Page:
CBSN
crimesider

Loren Herzog, Half of "Speed Freak Killers" Duo, to be Freed on Parole

Loren Herzog (AP Photo/California Department of Corrections)
Loren Herzog, Half of "Speed Freak Killers" Duo, to be Freed on Parole
Loren Herzog (AP Photo/California Department of Corrections)

SACRAMENTO, Calif. (CBS/AP) Loren Herzog and Wesley Shermantine terrorized the rural San Joaquin County region in a rampage that spanned 15 years.

Now Herzog, half of the methamphetamine-fueled duo known as the "Speed Freak Killers" is scheduled to be released from prison in the coming days, and a community that was once at ease is stricken with fear.

The two were originally convicted of numerous first-degree murder charges, including the 1998 rape and murder of Cyndi Vanderheiden, but Friday, the California Department of Corrections and Rehabilitation said Herzog will be paroled from Norco prison in Riverside County, Calif. and relocated to the state's isolated northeast area sometime in mid-September, but an exact date was not released.

Meanwhile, Shermantine remains on California's Death Row.

San Joaquin County Deputy District Attorney Thomas Testa hopes that the news of Herzog's release will prompt new witnesses to come forward and help resolve several unsolved murders the pair is suspected of committing. According to witnesses, Shermantine bragged about killing 19 people.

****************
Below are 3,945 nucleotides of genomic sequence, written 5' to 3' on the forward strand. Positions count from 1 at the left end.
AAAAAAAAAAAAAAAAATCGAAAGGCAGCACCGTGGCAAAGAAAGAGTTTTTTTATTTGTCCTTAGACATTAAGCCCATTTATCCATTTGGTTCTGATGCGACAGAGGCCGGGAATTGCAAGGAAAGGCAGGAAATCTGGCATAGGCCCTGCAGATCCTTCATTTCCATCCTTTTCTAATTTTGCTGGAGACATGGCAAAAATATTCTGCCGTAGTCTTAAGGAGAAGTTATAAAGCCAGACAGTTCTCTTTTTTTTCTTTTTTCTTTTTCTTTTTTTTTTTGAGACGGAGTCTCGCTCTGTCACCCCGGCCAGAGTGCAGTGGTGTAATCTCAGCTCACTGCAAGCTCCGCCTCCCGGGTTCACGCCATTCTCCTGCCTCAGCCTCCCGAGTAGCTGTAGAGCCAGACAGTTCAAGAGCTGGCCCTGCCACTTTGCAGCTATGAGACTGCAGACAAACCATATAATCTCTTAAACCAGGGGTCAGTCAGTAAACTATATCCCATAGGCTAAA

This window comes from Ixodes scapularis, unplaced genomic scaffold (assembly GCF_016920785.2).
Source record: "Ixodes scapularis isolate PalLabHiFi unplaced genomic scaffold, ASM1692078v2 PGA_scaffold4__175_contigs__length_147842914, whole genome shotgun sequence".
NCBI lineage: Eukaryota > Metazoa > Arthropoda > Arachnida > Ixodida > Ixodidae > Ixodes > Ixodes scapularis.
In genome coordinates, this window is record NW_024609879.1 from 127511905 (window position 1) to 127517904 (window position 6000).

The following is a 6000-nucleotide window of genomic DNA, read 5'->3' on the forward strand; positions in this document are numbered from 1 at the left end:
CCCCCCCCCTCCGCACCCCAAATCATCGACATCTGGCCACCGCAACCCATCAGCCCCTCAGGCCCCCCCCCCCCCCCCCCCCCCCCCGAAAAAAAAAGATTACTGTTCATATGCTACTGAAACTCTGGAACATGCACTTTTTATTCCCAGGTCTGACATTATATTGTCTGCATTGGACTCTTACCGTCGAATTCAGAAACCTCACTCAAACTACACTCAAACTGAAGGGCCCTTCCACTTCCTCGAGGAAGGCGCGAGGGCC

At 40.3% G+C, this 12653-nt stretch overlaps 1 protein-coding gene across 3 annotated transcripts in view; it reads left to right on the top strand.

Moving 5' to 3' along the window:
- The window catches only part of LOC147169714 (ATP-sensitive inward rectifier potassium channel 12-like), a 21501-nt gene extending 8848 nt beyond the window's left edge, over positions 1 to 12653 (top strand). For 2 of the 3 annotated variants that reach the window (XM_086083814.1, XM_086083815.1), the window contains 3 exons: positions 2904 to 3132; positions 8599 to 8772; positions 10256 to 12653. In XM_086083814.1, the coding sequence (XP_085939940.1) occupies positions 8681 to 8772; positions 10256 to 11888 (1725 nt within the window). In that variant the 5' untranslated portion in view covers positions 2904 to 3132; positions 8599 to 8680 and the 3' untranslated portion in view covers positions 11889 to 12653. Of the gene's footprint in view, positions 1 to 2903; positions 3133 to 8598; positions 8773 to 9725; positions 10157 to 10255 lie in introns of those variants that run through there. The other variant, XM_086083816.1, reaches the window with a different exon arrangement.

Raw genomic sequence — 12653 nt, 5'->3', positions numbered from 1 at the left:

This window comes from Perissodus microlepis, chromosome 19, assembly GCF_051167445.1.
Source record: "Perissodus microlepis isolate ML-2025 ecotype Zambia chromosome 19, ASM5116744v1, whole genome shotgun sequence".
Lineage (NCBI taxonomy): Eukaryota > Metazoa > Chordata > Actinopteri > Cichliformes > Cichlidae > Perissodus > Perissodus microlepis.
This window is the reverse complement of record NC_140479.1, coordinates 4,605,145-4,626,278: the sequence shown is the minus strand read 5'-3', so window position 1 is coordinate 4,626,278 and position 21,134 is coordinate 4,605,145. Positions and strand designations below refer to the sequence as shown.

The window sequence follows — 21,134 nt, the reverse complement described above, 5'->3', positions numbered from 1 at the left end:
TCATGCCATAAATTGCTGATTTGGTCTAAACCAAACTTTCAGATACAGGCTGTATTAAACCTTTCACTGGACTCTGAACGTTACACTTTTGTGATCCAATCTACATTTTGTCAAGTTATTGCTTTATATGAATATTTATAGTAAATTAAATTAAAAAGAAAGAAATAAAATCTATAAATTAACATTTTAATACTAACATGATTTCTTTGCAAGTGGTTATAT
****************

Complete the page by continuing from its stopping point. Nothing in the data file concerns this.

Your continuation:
Herzog and Shermantine lured Vanderheiden to a cemetery telling her that she would receive methamphetamines. Herzog testified that he hid in the back of Shermantine's car while his friend attacked Vanderheiden and then helped to put her body in the trunk, but said he doesn't know what Shermantine did after that. Vanderheiden's body was never found.

Herzog was sentenced to 78 years in prison on three first-degree murder convictions, but in 2004 the California Court of Appeal ruled that Herzog's detailed statements that amounted to a confession were illegally coerced. Without the videotaped confession from his 1999 arrest, prosecutors were left with very little evidence against Herzog and were forced to offer him a deal to plead guilty to voluntary manslaughter for the killing of Vanderheiden.

Herzog's 78 year sentence was reduced to 14 years. The prison system can no longer hold him because Herzog already has credit for time served from his 1999 arrest and his sentencing was reduced for good behavior. It's a sobering reality that does not sit well with the Vanderheiden family.

"There is no bigger injustice," said John Vanderheiden, the father of the duo's last known victim. "All Herzog's release is doing is making me relive it all over again."